The long–lived CO2 molecule has been accumulating in the atmosphere since the start of the industrial revolution, and has reached levels that are unprecedented in at least 800,000 years [Lüthi et al., 2008]. The accumulation of this greenhouse gas is the main driver for climate change and motivates ambitious monitoring programmes, like the Cooperative Air Sampling Network, managed by the NOAA Earth Systems Research Laboratory, or, recently, the Integrated Carbon Observation System (ICOS) in Europe. Besides, CO2 is a long-lived gas in the atmosphere so that the background concentration is large compared to the gradients generated by local fluxes. As a direct consequence, the monitoring of such gradients requires very demanding relative accuracies. This may explain why the monitoring of CO2 from space is much more challenging than for shorter-lived species, such as carbon monoxide or aerosols. A prominent application of CO2 measurements from space would be the estimation of its surface sources and sinks [Rayner and O'Brien, 2001], in the context of the studies performed with the sparse network of surface stations (e.g., Gurney et al., 2002). A first CO2-dedicated platform has been placed into orbit on 23 January 2009. This satellite, the Japanese Greenhouse gases Observing SATellite (GOSAT, also known as IBUKI [Yokota et al., 2004]), carries a Fourier-transform spectrometer that collects information about CO2 and CH4. The GOSAT observations are being processed to generate a suite of products that will successively include column averaged dry air mole fraction of CO2 (hereafter XCO2) and CO2 surface fluxes. The instrument is expected to be operated during five years.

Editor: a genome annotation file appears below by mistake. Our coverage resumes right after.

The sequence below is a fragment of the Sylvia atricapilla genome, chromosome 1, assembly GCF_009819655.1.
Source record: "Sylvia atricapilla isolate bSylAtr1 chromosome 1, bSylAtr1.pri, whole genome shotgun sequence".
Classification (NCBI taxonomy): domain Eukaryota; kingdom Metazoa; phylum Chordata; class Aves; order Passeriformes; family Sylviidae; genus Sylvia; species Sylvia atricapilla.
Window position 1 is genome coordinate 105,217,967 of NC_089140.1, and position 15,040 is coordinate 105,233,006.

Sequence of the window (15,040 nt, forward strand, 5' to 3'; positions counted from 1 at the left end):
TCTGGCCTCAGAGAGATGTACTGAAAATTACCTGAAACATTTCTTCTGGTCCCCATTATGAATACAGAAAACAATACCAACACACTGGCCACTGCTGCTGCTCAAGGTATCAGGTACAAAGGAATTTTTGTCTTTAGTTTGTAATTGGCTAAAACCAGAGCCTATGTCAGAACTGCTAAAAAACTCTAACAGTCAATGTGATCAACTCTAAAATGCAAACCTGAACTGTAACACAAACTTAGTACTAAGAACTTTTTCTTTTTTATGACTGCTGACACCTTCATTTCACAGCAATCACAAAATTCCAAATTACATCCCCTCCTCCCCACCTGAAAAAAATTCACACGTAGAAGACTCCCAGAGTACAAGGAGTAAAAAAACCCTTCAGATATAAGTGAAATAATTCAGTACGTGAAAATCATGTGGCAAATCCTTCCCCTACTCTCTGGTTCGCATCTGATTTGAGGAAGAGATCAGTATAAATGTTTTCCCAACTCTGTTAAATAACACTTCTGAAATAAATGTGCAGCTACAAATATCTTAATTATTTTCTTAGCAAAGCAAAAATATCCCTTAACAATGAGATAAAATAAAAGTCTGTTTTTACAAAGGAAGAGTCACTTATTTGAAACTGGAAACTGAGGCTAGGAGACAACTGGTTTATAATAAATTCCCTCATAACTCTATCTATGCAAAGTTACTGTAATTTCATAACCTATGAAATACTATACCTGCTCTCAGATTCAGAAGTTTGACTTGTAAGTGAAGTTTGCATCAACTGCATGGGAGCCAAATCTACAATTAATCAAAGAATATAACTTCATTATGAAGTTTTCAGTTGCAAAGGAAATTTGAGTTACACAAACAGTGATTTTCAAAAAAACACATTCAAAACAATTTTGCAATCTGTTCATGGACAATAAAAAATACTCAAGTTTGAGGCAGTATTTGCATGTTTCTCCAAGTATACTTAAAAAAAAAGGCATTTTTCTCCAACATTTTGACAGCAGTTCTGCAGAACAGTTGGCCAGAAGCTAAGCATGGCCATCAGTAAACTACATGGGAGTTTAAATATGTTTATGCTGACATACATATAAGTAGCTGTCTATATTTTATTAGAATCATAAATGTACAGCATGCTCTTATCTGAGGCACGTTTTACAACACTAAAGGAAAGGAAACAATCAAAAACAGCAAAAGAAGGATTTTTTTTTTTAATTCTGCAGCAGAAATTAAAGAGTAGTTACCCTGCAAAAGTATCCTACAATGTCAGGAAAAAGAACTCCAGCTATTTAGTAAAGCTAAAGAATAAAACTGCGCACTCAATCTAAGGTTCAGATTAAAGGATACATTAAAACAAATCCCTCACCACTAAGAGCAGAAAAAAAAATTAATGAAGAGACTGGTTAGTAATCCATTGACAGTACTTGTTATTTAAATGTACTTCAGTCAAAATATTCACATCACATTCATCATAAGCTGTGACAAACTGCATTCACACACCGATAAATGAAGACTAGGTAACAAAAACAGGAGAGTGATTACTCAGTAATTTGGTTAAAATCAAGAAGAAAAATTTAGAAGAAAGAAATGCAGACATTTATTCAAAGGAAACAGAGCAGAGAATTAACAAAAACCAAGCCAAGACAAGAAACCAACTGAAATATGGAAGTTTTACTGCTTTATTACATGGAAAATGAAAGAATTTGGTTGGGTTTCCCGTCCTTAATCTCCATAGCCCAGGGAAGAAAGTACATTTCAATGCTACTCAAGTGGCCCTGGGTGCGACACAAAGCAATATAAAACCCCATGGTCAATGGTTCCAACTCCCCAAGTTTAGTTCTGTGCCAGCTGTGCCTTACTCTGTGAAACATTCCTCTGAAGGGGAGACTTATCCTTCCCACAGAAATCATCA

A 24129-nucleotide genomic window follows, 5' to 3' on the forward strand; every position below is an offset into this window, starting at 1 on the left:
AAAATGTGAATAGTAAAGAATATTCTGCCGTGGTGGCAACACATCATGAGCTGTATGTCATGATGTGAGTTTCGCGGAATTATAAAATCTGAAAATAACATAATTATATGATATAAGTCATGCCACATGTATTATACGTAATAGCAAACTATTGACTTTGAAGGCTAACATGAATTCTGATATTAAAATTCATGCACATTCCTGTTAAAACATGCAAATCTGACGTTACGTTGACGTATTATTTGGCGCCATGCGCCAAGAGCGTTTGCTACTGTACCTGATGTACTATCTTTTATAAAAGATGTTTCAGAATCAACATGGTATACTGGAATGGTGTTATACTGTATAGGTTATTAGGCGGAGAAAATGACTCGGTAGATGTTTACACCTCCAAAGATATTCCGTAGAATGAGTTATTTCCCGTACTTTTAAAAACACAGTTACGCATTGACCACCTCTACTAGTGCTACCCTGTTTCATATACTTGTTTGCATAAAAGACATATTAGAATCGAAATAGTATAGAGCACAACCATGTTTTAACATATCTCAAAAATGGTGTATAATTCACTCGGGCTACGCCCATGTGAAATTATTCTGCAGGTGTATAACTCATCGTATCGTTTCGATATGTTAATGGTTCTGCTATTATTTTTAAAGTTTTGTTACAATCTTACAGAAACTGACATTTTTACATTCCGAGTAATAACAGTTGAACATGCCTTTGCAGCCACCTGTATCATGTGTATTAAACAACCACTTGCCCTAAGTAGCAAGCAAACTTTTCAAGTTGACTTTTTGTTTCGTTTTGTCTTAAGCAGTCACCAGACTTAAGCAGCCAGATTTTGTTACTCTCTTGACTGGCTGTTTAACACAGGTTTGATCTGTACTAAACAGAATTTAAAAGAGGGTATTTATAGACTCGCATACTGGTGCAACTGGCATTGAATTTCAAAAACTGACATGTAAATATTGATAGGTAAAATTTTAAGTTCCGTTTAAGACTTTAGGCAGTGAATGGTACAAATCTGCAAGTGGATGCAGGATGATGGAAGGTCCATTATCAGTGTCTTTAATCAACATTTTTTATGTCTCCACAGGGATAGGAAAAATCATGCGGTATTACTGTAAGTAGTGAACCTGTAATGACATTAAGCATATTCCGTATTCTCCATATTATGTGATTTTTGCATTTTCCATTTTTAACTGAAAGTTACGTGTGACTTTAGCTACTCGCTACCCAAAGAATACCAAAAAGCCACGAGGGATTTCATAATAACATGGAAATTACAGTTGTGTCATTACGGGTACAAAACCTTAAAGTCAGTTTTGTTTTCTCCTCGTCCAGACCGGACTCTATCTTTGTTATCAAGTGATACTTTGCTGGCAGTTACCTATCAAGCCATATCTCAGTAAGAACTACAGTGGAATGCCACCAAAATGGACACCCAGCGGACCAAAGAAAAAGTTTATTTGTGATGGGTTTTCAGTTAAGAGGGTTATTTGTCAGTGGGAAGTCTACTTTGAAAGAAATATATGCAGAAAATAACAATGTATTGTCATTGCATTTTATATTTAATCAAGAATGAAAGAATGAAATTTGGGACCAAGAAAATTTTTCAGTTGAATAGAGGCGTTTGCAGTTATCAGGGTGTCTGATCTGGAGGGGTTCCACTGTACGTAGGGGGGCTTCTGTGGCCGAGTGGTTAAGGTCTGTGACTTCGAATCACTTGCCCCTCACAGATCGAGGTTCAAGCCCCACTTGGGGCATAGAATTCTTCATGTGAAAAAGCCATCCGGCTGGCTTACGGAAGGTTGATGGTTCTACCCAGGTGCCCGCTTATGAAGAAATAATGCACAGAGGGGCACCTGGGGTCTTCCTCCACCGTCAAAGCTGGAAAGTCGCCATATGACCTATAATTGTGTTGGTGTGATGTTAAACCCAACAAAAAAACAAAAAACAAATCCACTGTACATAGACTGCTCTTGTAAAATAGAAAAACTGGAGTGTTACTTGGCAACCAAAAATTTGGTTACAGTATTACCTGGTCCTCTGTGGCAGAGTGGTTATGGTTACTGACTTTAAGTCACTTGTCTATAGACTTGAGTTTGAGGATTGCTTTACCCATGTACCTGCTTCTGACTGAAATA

This paper evaluates the information that GOSAT will provide about surface fluxes, and is an extension of the simplified assessment of the GOSAT observation made by Maksyutov et al. . It follows the strategy of Chevallier  and Chevallier et al.  who studied the products of the parallel US project, the Orbiting Carbon Observatory (OCO) [Crisp et al., 2004] which was unfortunately lost during launch in February 2009. This strategy relies on an ensemble of observation system simulation experiments (OSSEs) with a variational flux inversion scheme.